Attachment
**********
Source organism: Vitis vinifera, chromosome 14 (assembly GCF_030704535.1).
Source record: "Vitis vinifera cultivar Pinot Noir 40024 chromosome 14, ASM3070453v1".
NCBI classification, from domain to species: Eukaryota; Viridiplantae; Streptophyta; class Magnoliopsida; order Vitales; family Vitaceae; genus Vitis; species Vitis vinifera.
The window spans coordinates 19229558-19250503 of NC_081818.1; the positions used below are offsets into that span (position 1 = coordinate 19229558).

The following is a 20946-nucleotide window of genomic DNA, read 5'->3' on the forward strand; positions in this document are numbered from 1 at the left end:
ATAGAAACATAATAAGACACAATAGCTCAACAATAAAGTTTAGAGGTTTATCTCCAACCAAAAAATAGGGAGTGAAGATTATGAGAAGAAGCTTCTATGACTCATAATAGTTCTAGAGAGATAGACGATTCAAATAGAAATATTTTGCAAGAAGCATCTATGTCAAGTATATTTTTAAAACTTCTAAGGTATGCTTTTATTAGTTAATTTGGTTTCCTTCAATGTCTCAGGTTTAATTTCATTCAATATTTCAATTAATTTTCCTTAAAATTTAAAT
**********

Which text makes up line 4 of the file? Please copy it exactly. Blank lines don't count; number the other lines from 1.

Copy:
The window spans coordinates 19229558-19250503 of NC_081818.1; the positions used below are offsets into that span (position 1 = coordinate 19229558).